ustedes (the Americas)

vosotros masc. and vosotras fem. (Spain, Equatorial Guinea, Philippines)[39]


vosotros, vosotras (literary)

Swedish du/dig Ni/Er (rarely used since the Du-reformen) ni/er Ni/Er (rarely used)
Tagalog ikáw
ka (postpositive only)
kayó kayó kayó
Tajik ту (tu) Шумо (Şumo) шумо (şumo) шумо (şumo) or шумоён (şumojon; the latter is used in spoken Tajik only)
Tamil நீ (née) நீங்கள் (neengal) நீங்கள் (neengal) நீங்கள் (neengal)
Telugu నువ్వు (nuvvu) మీరు (meeru) మీరు (meeru) మీరు (meeru)
Turkish sen siz, sizler siz siz, sizler
Ubykh wæghʷa sʸæghʷaalha sʸæghʷaalha sʸæghʷaalha
Ukrainian ти (ty) ви (vy) / Ви (Vy, addressing officials in letters etc.) ви (vy) ви (vy)
Urdu تو (, very informal)
تم (tum)
آپ (āp) تم لوگ (tum log) آپ لوگ (āp log)
Uyghur سەن sen سىز siz or سىلى sili سىلەر siler سىزلەر sizler
Uzbek sen siz senlar sizlar
Welsh ti or chdi chi or chwi chi or chwi chi or chwi
Yiddish דו (du) איר (ir) איר (ir)
עץ (ets, regional)
איר (ir)

Related verbs, nouns and pronouns

Some languages have a verb to describe the fact of using either a T or a V form. Some also have a related noun or pronoun. The English words are used to refer only to English usage in the past, not to usage in other languages. The analogous distinction may be expressed as "to use first names" or "to be on familiar terms (with someone)".

Related T and V words
Language T verb V verb T noun V noun
Assamese তই-তইকৈ মাত (toi-toikoi mat) (very informal), তোমা-তুমিকৈ মাত (tüma-tumikoi mat) (familiar) আপোনা-আপুনিকৈ মাত (apüna-apunikoi mat) তই-তই কৰা (toi-toi kora) (very informal), তোমা-তুমি কৰা (tüma-tumi kora) (familiar) আপোনা-আপুনি কৰা (apüna-apuni kora)
Basque hika (aritu / hitz egin) (very close) zuka (aritu / hitz egin) (neuter / formal)
berorika (aritu / hitz egin) (very formal)
Bengali তুইতোকারি করা (tuitokāri kôrā) (very informal) আপনি-আজ্ঞে করা (āpni-āgge kôrā) তুইতোকারি (very informal)
Breton teal / mont dre te / komz dre te c'hwial / mont dre c'hwi / komz dre c'hwi
Bulgarian (говоря / съм) на "ти" (govorya / sam) na "ti" (говоря / съм) на "Вие" (govorya / sam) na "Vie" на "ти" na "ti" (more like adverb) на "Вие" na "Vie" (more like adverb)
Catalan tutejar / tractar de tu / vós tractar de vostè tuteig, tutejament
Chinese 稱(呼)"你" (chēng(hū) nǐ) / 說"你" (shuō nǐ) 稱(呼)"您" (chēng(hū) nín) / 說"您" (shuō nín)
Czech tykat vykat tykání vykání
Danish at være dus at være Des
Dutch tutoyeren; jijen, jouen, jijjouwen (used very rarely) vouvoyeren tutoyeren vouvoyeren
English to thou (referring to historical usage) to you (referring to historical usage) thouing youing
Esperanto cidiri vidiri cidiro vidiro
Estonian sinatama teietama sinatamine teietamine
Faroese at túa, at siga tú at siga tygum
Finnish sinutella teititellä sinuttelu teitittely
French tutoyer vouvoyer; very rarely vousoyer / voussoyer tutoiement vouvoiement; very rarely vousoiement / voussoiement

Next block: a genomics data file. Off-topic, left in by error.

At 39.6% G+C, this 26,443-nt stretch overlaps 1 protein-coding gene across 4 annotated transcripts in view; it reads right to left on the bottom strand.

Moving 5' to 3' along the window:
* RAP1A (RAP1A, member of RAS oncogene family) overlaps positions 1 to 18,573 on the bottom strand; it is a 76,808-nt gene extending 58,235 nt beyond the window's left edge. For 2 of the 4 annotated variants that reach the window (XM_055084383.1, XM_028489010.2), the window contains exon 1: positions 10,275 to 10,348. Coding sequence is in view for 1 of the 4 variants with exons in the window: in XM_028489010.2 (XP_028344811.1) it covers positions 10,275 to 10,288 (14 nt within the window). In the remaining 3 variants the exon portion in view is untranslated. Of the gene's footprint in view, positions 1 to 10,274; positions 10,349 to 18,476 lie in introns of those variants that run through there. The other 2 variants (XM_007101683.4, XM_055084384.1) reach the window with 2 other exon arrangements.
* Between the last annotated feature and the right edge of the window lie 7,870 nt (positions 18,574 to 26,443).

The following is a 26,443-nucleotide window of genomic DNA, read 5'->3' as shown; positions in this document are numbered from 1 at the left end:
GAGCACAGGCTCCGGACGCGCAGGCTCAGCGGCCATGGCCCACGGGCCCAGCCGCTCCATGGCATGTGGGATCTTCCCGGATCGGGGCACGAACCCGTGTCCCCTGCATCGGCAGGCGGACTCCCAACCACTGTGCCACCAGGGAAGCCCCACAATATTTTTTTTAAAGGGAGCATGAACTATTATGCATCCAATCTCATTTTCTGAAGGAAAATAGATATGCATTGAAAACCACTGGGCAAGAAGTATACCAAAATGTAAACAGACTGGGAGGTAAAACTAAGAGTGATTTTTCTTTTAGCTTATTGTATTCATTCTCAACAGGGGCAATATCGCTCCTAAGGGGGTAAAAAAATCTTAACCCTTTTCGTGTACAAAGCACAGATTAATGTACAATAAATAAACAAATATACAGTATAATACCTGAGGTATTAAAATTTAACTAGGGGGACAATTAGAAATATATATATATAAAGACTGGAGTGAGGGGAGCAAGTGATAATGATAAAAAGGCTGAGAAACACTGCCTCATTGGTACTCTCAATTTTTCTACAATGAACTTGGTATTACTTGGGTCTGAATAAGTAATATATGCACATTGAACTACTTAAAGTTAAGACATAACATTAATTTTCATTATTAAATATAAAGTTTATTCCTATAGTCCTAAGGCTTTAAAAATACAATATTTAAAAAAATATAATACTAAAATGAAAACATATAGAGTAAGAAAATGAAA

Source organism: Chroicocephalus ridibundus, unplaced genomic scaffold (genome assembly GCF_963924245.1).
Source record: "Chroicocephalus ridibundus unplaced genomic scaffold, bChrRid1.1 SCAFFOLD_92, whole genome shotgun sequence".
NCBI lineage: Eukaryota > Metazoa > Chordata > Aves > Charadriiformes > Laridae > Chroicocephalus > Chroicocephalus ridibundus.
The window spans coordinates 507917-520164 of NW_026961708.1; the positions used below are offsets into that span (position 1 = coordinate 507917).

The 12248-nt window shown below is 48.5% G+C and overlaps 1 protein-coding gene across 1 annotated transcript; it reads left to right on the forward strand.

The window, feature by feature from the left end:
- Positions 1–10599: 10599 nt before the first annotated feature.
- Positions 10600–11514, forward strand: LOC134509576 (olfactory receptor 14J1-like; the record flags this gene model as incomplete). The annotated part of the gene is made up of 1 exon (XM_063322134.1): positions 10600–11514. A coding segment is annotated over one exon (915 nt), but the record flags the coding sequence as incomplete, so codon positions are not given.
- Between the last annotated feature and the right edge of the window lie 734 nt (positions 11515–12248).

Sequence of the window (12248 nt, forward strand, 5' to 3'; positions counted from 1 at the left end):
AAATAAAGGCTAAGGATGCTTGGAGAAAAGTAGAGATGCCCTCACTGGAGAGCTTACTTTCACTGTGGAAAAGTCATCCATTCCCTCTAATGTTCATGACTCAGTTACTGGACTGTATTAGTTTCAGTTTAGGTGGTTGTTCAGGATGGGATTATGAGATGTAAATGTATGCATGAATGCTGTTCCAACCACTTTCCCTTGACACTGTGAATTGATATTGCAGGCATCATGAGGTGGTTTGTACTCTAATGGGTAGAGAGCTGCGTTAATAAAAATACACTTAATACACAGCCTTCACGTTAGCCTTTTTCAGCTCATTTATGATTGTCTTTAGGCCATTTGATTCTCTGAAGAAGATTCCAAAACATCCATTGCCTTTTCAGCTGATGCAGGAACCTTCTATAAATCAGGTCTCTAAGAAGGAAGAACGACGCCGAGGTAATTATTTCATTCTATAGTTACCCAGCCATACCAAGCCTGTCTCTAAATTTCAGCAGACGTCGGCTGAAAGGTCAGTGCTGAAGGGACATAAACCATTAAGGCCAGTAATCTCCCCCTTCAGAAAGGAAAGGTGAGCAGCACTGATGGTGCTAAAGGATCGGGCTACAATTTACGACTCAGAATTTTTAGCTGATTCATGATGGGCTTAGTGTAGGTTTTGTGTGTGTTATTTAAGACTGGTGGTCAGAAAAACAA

Frisian (West) dookje jookje dookjen jookjen
German duzen siezen Duzen Siezen
Swiss German Duzis machen Siezis machen Duzis Siezis
Greek Μιλώ στον ενικό Μιλώ στον πληθυντικό Πληθυντικός ευγενείας
Hindi तूतड़ाक करना (tūtaɽāk karnā)
Hungarian tegez magáz tegezés magázás
Icelandic þúa þéra þúun þérun
Interlingua tutear vosear tuteamento voseamento
Italian dare del tu (intransitive) / tuteggiare (transitive, archaic) dare del Lei / dare del Voi
Indonesian mengamukan (transitive); berkamu (intransitive); menggunakan kamu mengandakan (transitive); beranda (intransitive); menggunakan Anda pengamuan; penggunaan kamu pengandaan; penggunaan Anda
Korean 말을 놓다 (mareul notta); 반말하다 (banmalhada) 말을 높이다 (mareul nophida); 존댓말하다 (jondaemmalhada); 반말 (banmal) 높임말 (nopphim mal); 존댓말 (jondaemmal)
Lithuanian tujinti tujinimas
Norwegian å være dus å være dis
Occitan tutejar vosejar tutejament vosejament
Polish mówić per ty
tykać (humorous)
mówić per pan / pani mówienie per ty mówienie per pan / pani
Portuguese tratar por tu, você; chamar de tu, você tratar por senhor / senhora / senhorita; chamar de senhor / senhora / senhorita o senhor / a senhora
Romanian a tutui a domni tutuire plural de politeţe
Russian обращаться на "ты"
быть на "ты"
тыкать (tykat') (colloquial)
обращаться на "вы"
быть на "вы"
выкать (vykat') (colloquial)
тыканье (tykan'ye) выканье (vykan'ye)
Serbian не персирати (ne persirati),
бити на ти (biti na ti),
тикати (tikati)
персирати (persirati),
бити на ви (biti na vi),
викати (vikati)
неперсирање (nepersiranje),
тикање (tikanje)
персирање (persiranje),
викање (vikanje)
Slovak tykať vykať tykanie vykanie
Slovene tikati vikati tikanje vikanje
Upper Sorbian ty prajić, tykać wy rěkać / prajić, wykać tykanje wykanje
Lower Sorbian ty groniś, tykaś (se) {lit.} wy groniś, wykaś {lit.} ty gronjenje, tykanje wy gronjenje, wykanje
Spanish tutear, vosear ustedear; tratar de usted tuteo, voseo ustedeo
Swedish dua nia duande niande
Turkish senli benli olmak / konuşmak, sen diye çağırmak sizli bizli olmak / konuşmak, siz diye çağırmak senli benli sizli bizli
Ukrainian тикати (tykaty),
звертатися на "ти" (zvertatysia na "ty")
викати (vykaty),
звертатися на "ви" (zvertatysia na "vy")